Gov. Gen. Julie Payette, in her first Remembrance Day since becoming commander-in-chief of Canada’s armed forces, laid the first wreath at the event.
Canadians are pausing across the country – and around the world – to reflect on the sacrifices made in past and present conflicts.
Prime Minister Justin Trudeau did not attend this year’s national service, instead taking part in a ceremony of remembrance in Vietnam, where he’s attending the APEC leaders summit.
He marked the day by reciting a poem and singing the national anthem alongside Canadian military personnel.
WATCH: Trudeau commemorates Remembrance Day ceremony in Vietnam
Later, Payette will host a luncheon in honour of this year’s national Silver Cross Mother, Diana Abel, who lost her son, Corporal Michael David Abel, while serving in Somalia in 1993.
Special attention is also being paid this year to several key battles from the First and Second World Wars, including the 100th anniversary of the Battle of Passchendaele, which ended on Nov. 10, 1917.
WATCH: Sophie Trudeau lays wreath at Tomb of the Unknown Soldier
More than 4,000 Canadians were killed and 12,000 were wounded in Passchendaele, which Prime Minister Justin Trudeau described as a symbol of the worst horrors of the First World War.
“Our soldiers fought an impossible fight with perseverance, valour, and commitment to a greater cause,” Trudeau said in a statement issued Friday.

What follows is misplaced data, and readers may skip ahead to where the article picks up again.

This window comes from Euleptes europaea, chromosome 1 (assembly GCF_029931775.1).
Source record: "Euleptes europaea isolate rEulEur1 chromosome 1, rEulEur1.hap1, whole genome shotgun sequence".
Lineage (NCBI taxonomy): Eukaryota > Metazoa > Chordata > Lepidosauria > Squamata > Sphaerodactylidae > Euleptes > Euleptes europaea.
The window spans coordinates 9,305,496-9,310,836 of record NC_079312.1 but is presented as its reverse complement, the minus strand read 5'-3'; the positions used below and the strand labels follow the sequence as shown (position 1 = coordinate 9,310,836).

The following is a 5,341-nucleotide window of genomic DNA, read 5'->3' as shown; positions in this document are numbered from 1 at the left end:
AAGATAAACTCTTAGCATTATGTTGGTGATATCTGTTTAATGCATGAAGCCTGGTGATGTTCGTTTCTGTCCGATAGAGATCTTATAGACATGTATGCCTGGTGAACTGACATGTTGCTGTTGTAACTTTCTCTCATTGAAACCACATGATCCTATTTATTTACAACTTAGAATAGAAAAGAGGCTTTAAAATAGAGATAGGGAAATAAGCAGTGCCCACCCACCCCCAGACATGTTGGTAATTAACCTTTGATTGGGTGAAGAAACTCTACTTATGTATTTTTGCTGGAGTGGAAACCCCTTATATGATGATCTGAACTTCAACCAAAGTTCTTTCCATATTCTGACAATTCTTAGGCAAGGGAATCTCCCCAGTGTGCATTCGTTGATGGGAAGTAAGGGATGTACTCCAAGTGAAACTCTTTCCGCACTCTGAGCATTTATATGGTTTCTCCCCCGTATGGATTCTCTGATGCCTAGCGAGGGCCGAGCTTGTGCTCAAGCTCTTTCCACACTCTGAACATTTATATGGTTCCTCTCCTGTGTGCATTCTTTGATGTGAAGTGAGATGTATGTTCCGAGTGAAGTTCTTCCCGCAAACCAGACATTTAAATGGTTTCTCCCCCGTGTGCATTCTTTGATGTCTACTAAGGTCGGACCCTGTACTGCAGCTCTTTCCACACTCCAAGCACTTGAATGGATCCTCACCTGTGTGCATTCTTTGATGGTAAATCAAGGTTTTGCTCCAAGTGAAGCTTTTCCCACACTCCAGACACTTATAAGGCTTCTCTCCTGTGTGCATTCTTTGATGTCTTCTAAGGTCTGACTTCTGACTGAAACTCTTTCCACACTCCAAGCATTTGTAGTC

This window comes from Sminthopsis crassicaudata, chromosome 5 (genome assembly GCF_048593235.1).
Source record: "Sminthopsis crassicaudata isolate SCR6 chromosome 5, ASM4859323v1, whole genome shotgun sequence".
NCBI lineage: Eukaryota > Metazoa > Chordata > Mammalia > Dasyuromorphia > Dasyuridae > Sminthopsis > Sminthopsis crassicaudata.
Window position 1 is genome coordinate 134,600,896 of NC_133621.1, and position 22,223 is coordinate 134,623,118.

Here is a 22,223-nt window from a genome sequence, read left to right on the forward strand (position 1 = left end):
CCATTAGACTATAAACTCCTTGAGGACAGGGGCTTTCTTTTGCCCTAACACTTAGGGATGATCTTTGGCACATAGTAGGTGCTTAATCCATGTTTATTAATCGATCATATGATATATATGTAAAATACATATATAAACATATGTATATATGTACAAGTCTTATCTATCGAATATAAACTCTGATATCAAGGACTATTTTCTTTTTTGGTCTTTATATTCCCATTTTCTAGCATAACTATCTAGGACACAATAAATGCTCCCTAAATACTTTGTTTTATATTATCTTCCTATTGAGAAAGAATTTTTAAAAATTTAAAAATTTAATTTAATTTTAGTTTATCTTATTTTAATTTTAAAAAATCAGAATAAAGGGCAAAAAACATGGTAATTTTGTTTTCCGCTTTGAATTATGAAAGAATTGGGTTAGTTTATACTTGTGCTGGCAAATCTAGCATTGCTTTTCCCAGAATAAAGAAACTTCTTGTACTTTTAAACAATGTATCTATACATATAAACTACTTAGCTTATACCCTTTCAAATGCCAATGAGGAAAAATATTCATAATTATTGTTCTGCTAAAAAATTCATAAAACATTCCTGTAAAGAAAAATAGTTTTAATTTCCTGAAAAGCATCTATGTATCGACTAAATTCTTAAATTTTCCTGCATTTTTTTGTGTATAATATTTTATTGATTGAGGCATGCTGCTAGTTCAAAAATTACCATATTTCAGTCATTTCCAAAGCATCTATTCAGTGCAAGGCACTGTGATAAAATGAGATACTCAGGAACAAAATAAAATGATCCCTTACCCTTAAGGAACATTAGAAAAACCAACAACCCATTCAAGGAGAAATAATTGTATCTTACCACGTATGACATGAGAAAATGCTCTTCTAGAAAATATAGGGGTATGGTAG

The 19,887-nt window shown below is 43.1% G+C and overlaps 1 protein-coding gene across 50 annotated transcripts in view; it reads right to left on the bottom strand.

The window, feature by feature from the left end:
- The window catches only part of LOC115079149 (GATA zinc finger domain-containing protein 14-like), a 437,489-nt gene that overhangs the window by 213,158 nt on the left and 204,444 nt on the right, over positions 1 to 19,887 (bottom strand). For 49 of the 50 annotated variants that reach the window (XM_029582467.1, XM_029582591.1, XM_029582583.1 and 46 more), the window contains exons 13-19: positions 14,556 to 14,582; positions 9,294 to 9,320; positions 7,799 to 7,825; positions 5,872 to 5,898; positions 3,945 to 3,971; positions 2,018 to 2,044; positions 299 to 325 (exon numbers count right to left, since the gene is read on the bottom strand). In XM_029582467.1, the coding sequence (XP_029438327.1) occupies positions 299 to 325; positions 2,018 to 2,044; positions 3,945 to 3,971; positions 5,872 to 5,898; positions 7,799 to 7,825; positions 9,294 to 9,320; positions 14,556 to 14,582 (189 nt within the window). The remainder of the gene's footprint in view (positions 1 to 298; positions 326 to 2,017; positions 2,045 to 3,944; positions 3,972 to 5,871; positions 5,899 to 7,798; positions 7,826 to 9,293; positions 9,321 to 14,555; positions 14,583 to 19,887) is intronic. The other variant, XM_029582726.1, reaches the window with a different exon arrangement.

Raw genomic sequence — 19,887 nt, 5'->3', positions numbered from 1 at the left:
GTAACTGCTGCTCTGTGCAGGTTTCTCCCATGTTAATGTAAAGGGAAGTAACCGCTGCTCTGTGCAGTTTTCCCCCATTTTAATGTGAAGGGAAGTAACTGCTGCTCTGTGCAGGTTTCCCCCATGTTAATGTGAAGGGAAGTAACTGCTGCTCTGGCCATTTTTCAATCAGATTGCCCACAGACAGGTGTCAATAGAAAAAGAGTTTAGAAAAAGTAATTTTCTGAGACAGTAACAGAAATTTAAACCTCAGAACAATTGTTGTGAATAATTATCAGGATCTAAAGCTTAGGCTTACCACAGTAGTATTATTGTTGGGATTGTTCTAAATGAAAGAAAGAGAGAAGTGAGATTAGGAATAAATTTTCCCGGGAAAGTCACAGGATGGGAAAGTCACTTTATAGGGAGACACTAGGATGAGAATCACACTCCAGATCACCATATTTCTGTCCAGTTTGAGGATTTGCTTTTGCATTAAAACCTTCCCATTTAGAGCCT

“Nine Canadians would earn the Victoria Cross for their bravery. Yet the battle came at a devastating cost.”
In Danang on Saturday, Trudeau joined nearly 100 people in a hotel conference room for a ceremony that began about an hour after his closing news conference at the APEC summit.
He recited the French poem, “Le dormeur du val,” and Foreign Affairs Minister Chrystia Freeland read “In Flanders Fields.” A bugler then played “Last Post” and the room sang the national anthem.
This year also marked a century since the April 1917 Battle of Vimy Ridge, which saw nearly 3,600 Canadians killed and more than 7,000 wounded, and 75 years since the Dieppe Raid of the Second World War.
WATCH: The remarkable life of a 99-year-old veteran
Icy temperatures also prevailed in Toronto where hundreds of people gathered to pay their respects in the downtown core.
Mayor John Tory said the wintry conditions seemed appropriate given the purpose of the gathering.
WATCH: Remembrance Day: A conversation with a member of the Canadian Forces
“That is, I think, a good thing within the context of Remembrance Day,” Tory said of the weather. “Because it might just give us the tiniest sense of the devastating circumstances in which our service men and women did their duty on our behalf in many past conflicts.”
Tory particularly highlighted the battle of Passchendaele, which concluded 100 years ago Friday.
In Halifax, hundreds of people packed the Grand Parade, and doves flew overhead as rows of uniformed men and women removed their hats to pay their respects to fallen soldiers.
Several Howitzer cannons will send thunderous echoes across the capital today as members of the 30th Field Artillery Regiment, Royal Canadian Artillery, fire several gun salutes as part of Remembrance Day ceremonies.
The Royal Canadian Air Force will also conduct three flypasts over Ottawa-area ceremonies, including
two CF-18 Hornets from 3 Wing Bagotville, Que., that will fly above the National War Memorial.
WATCH: Approximately 35,000 Canadians braved a bitterly cold but bright day in Ottawa to pay tribute to the men and women who sacrificed their lives for our freedom. Vassy Kapelos reports on the tributes to Canada’s fallen.